Reading Recovery: Sucess or Failure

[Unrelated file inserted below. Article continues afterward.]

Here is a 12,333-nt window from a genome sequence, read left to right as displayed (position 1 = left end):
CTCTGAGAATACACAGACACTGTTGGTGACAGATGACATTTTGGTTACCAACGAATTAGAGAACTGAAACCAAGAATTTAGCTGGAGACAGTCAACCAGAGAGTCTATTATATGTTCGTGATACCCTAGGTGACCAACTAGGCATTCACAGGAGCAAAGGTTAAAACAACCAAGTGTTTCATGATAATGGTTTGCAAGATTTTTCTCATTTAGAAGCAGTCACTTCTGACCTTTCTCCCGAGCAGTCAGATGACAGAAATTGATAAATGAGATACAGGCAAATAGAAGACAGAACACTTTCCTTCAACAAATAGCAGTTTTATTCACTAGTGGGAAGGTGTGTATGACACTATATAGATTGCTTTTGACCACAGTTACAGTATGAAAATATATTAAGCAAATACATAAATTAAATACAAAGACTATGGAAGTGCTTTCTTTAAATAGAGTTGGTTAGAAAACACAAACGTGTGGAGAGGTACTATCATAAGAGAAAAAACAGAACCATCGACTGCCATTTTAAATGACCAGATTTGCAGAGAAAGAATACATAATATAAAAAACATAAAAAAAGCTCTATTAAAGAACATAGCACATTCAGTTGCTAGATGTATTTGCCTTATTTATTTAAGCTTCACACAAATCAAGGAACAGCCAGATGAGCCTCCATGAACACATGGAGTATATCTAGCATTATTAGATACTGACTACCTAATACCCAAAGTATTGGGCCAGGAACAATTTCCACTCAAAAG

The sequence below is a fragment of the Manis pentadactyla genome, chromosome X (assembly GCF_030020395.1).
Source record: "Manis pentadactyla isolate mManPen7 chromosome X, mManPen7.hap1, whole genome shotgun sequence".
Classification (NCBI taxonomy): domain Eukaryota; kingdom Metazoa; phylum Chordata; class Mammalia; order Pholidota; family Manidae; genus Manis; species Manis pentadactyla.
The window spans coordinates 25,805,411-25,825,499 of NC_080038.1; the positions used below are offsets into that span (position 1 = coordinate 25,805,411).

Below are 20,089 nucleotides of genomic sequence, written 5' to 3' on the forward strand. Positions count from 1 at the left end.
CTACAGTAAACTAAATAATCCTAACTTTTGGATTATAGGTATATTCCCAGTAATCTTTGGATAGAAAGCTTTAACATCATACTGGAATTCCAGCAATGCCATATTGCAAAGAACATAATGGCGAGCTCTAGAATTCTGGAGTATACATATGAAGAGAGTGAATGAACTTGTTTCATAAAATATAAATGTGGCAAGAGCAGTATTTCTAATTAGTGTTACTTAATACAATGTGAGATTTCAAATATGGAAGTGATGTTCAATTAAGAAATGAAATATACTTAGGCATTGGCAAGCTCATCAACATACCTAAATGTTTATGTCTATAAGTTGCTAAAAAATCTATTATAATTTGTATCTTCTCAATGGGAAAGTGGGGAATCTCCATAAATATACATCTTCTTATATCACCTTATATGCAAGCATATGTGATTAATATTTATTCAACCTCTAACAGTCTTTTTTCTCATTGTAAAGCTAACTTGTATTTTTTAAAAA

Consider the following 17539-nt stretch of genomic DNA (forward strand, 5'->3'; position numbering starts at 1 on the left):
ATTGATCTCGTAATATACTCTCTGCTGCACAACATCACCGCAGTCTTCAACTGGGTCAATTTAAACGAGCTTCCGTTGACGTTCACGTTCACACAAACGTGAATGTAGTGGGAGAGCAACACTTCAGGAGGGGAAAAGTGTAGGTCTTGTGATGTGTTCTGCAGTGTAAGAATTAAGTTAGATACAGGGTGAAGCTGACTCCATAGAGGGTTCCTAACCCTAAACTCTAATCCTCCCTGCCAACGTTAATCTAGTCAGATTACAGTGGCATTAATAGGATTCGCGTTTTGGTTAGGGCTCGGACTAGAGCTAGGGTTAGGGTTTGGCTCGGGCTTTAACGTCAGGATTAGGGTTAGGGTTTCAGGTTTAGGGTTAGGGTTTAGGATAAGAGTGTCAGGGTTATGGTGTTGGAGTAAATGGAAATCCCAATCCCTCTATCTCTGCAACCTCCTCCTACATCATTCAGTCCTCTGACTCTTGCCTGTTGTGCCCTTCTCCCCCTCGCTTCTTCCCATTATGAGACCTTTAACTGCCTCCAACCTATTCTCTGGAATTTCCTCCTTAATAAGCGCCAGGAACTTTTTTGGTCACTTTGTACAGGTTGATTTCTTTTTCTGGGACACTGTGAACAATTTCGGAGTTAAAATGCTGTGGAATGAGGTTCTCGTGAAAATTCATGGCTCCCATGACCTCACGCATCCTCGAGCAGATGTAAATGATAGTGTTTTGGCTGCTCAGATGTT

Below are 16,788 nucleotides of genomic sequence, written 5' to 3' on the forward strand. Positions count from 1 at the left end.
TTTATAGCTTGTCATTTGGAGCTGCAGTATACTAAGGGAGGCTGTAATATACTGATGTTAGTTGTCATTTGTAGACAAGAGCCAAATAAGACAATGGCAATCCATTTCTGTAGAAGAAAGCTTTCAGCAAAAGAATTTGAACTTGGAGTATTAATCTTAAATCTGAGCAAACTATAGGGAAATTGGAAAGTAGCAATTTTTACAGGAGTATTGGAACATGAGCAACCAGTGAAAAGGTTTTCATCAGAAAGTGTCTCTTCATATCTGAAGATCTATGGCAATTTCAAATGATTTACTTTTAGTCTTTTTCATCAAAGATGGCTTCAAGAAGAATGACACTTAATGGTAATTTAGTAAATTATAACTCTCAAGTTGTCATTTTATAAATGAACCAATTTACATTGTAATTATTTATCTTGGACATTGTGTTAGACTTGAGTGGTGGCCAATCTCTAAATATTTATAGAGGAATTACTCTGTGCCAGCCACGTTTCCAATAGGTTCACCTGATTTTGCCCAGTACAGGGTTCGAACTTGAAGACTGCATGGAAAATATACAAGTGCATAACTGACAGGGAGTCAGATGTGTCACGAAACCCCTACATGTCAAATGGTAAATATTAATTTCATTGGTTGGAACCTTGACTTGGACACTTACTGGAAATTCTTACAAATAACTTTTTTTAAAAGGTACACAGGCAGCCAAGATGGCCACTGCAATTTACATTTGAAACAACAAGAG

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Reading Recovery is an intervention program designed to address the needs of first grade students who score in the lowest percentile on achievement tests in reading and writing. The program provides one-to-one tutoring, administered in the normal school day by a specialized teacher. Specially trained teacher leaders provide training for RR teachers and the training program awards the trainee graduate-level credits at major universities (RR Website). The RR training is aimed at improving the teachers’ theory of how children learn, as well as, the teachers’ strategies for teaching. Upon identification as a candidate for the Reading Recovery program, students are giving additional instruction in reading and writing through daily 30-minute sessions for approximately 16-20 weeks. This additional instruction covers many topics designed to increase the students’ knowledge of print. The Reading Recovery Website lists six tasks covered through daily tutoring: letter identification, word recognition, concepts about print, vocabulary, word sounds, and text reading. Through these six tasks, the goal of Reading Recovery has hinged on the idea that early intervention will “dramatically reduce” the numbers of students who require special education services by helping students “develop effective reading strategies” (RR website). The Reading Recovery program is a research-based approach that was first developed and implemented in New Zealand during the 1970s. Following the 1970s, Reading Recovery spread throughout England, Australia, and the United States. During the last thirty years there have been significant studies performed to validate the widespread use of the program. Most studies conclude that the Reading Recovery program is highly successful; however, there are also studies that indicate that student achievement is only short term and gains made in the program

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